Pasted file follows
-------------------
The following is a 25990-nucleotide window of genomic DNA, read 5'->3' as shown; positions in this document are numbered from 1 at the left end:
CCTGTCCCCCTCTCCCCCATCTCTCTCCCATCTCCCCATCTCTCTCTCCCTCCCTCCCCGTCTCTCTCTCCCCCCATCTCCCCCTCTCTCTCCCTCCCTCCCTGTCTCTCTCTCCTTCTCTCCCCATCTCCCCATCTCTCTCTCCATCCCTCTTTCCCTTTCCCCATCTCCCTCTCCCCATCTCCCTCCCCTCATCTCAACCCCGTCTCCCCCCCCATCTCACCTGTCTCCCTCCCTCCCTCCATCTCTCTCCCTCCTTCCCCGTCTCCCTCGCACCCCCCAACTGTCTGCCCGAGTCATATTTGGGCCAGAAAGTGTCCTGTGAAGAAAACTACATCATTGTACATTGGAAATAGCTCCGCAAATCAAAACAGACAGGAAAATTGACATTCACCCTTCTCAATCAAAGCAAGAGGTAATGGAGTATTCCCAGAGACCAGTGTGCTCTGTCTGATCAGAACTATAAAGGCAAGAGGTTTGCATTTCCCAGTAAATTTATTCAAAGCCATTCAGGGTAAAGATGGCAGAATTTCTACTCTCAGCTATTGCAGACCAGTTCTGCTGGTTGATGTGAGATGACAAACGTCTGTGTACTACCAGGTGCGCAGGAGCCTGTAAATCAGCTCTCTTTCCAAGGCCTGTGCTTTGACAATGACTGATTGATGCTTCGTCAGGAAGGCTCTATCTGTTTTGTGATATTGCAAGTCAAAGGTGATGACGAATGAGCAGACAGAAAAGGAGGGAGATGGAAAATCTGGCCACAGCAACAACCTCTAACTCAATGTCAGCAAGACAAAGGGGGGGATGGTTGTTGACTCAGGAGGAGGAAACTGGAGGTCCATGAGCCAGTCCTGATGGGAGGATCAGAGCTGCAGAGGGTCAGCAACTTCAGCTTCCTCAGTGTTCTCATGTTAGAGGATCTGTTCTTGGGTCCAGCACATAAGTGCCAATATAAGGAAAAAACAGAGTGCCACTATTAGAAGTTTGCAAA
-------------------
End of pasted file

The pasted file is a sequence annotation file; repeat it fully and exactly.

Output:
The following is a 25990-nucleotide window of genomic DNA, read 5'->3' as shown; positions in this document are numbered from 1 at the left end:
CCTGTCCCCCTCTCCCCCATCTCTCTCCCATCTCCCCATCTCTCTCTCCCTCCCTCCCCGTCTCTCTCTCCCCCCATCTCCCCCTCTCTCTCCCTCCCTCCCTGTCTCTCTCTCCTTCTCTCCCCATCTCCCCATCTCTCTCTCCATCCCTCTTTCCCTTTCCCCATCTCCCTCTCCCCATCTCCCTCCCCTCATCTCAACCCCGTCTCCCCCCCCATCTCACCTGTCTCCCTCCCTCCCTCCATCTCTCTCCCTCCTTCCCCGTCTCCCTCGCACCCCCCAACTGTCTGCCCGAGTCATATTTGGGCCAGAAAGTGTCCTGTGAAGAAAACTACATCATTGTACATTGGAAATAGCTCCGCAAATCAAAACAGACAGGAAAATTGACATTCACCCTTCTCAATCAAAGCAAGAGGTAATGGAGTATTCCCAGAGACCAGTGTGCTCTGTCTGATCAGAACTATAAAGGCAAGAGGTTTGCATTTCCCAGTAAATTTATTCAAAGCCATTCAGGGTAAAGATGGCAGAATTTCTACTCTCAGCTATTGCAGACCAGTTCTGCTGGTTGATGTGAGATGACAAACGTCTGTGTACTACCAGGTGCGCAGGAGCCTGTAAATCAGCTCTCTTTCCAAGGCCTGTGCTTTGACAATGACTGATTGATGCTTCGTCAGGAAGGCTCTATCTGTTTTGTGATATTGCAAGTCAAAGGTGATGACGAATGAGCAGACAGAAAAGGAGGGAGATGGAAAATCTGGCCACAGCAACAACCTCTAACTCAATGTCAGCAAGACAAAGGGGGGGATGGTTGTTGACTCAGGAGGAGGAAACTGGAGGTCCATGAGCCAGTCCTGATGGGAGGATCAGAGCTGCAGAGGGTCAGCAACTTCAGCTTCCTCAGTGTTCTCATGTTAGAGGATCTGTTCTTGGGTCCAGCACATAAGTGCCAATATAAGGAAAAAACAGAGTGCCACTATTAGAAGTTTGCAAA